A partnership of the Houston Food Bank and the University of St. Thomas is producing good things.

According to the Houston Food Bank, one out of every seven residents of Southeast Texas is food insecure, meaning more than 1 million people go without access to proper daily nutrition. To help combat that reality, the Food Bank has established hundreds of partnerships throughout Houston to ensure individuals and families don’t go hungry. One of those partnerships is a mobile food distribution program at the University of St. Thomas. 

“Last year, UST reached out to us and they were interested in becoming a food scholarship partner,” says Brandi McInnis, education partnerships liaison at Houston Food Bank. 

Originally, the two organizations wanted to enroll food-insecure students to receive up to 60 pounds of groceries twice a month. Plans changed when Covid-19 hit the city. 

Because it doesn’t take very long to set up a mobile food distribution center, the Advancement Office and a supportive UST board member agreed to expand their services to the larger community in its time of crisis. The initiative launched in May 2020. 

“I was driving to campus that day, and I didn’t know anything about it. But I was like, ‘I don’t know what that is, but I want to be part of that,’” says psychology faculty member Dr. Jo Meier-Marquis, who now leads the university’s mobile food bank. 

Once each month, people experiencing food insecurity may drive through the distribution center for healthy foodstuffs, like fresh produce (some of which is locally sourced), grains, chicken, tuna, and milk. Students, faculty, and staff members alike serve as volunteers unloading food, following Covid-19 safety protocols. 

Through this program, Meier-Marquis saw an opportunity to teach her students about the very real problem of food insecurity in a way that aligns with UST’s stated mission. 

“Being a Catholic university, I think it’s super important that not only do you learn about the Catholic intellectual tradition and learn about Catholic social teaching, but you actually get out there and get your hands dirty and you’re part of the solution,” she says.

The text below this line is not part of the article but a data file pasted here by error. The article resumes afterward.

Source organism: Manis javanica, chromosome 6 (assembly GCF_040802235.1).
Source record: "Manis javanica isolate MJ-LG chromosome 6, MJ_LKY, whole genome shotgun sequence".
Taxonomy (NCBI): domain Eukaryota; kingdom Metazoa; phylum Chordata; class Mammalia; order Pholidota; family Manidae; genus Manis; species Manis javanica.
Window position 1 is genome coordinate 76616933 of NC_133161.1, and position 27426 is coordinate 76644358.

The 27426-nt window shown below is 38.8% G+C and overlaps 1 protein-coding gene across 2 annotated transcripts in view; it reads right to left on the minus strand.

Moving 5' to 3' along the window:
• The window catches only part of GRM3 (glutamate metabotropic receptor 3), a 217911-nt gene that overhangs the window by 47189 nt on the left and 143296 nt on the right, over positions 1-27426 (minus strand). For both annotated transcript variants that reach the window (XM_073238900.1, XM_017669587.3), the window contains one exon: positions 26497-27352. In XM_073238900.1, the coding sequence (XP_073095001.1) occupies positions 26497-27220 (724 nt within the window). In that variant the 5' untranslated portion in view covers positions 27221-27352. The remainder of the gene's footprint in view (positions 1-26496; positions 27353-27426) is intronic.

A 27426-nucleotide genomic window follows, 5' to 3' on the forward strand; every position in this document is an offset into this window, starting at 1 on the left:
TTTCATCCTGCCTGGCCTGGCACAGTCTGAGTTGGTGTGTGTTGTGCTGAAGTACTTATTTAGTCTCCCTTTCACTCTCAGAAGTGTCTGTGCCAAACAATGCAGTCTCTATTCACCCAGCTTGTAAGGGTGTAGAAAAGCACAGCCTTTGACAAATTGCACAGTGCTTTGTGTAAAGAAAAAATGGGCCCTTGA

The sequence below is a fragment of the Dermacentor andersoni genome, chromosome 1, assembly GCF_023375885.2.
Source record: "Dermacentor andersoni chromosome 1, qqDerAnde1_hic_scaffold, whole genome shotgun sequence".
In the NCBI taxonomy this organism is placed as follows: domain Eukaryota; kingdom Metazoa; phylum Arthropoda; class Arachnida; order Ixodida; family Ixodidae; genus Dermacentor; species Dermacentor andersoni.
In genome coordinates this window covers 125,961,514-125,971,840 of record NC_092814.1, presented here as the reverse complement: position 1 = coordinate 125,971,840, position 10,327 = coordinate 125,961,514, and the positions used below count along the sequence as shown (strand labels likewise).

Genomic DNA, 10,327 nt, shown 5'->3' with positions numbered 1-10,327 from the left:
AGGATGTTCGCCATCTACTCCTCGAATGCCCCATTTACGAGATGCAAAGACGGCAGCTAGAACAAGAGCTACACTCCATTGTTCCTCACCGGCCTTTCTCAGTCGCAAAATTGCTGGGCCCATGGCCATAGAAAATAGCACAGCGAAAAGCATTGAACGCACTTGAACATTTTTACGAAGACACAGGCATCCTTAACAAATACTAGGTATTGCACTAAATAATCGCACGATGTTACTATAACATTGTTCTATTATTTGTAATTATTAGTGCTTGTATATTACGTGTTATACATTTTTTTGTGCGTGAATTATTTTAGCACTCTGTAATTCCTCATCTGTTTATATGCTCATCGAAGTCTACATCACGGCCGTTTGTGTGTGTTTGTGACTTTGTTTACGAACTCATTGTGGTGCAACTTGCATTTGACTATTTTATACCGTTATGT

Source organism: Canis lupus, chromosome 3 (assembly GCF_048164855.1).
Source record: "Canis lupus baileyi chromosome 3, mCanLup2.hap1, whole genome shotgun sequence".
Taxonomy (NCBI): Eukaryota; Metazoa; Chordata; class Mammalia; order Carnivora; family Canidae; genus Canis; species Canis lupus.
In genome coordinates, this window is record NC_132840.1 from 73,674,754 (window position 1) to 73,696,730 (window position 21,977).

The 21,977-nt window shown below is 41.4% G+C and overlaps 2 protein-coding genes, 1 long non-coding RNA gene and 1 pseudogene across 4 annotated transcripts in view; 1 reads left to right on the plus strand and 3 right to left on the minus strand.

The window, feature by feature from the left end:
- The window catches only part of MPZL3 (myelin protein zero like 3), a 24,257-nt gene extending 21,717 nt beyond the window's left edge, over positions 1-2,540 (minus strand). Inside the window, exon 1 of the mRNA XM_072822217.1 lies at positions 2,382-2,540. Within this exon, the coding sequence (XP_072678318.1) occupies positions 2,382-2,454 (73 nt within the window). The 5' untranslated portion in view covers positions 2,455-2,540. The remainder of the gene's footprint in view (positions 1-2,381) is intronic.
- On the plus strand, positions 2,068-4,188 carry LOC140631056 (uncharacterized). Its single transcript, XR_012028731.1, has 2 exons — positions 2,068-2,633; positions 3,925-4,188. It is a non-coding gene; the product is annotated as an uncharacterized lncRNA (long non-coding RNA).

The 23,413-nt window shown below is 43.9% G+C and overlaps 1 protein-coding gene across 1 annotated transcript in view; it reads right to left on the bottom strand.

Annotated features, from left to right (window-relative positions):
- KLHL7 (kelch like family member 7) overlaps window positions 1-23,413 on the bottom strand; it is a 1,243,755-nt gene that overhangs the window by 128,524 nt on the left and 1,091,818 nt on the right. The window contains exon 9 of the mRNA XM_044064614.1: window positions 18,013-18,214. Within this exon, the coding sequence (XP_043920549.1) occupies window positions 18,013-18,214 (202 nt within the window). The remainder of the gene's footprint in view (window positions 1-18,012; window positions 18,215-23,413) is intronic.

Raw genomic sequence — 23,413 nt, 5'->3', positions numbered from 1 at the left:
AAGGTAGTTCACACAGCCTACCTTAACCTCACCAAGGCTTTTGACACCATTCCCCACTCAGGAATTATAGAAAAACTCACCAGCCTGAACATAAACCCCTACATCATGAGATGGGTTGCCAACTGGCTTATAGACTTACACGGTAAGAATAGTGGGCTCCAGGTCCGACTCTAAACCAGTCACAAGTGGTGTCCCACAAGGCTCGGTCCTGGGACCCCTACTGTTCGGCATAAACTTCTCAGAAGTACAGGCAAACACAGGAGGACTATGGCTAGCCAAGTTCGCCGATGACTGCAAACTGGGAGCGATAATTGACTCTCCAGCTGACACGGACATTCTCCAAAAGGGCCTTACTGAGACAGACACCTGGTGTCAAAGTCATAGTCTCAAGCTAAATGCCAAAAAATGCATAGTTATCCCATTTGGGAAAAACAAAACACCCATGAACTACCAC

Symposium produces great response

Freshmen at the university are required to take a symposium in the fall semester, so Meier-Marquis incorporated volunteer work into the syllabus. As a result, an estimated 85 percent of freshman symposium students showed up to help. 

Although Meier-Marquis required them to only show up for two shifts total—Covid comfort permitting—she notes how most of them voluntarily shared their time well beyond that. Participating students signed up for shifts, but many of them decided to stay and work past their scheduled times to make sure the distribution site remained properly staffed. They also wanted to meet the people their efforts supported. 

More, some students themselves have discreetly inquired about taking advantage of the available services in private. It’s hard to gauge exactly how many UST enrollees live with food insecurity, as there remains a stigma preventing them from speaking up and asking for help.

Although the symposium has since ended, UST continues its partnership with Houston Food Bank to feed the community through its mobile food distribution service on a monthly basis. Meier-Marquis and other professors are using it as a tangible lesson in food insecurity in Houston and its impact on public health and safety, poverty, and social injustice. She hopes that, in challenging her students to reflect on the realities, the privileged among them will not only share their resources, but also understand that there should be no shame attached to their classmates who contend with food insecurity.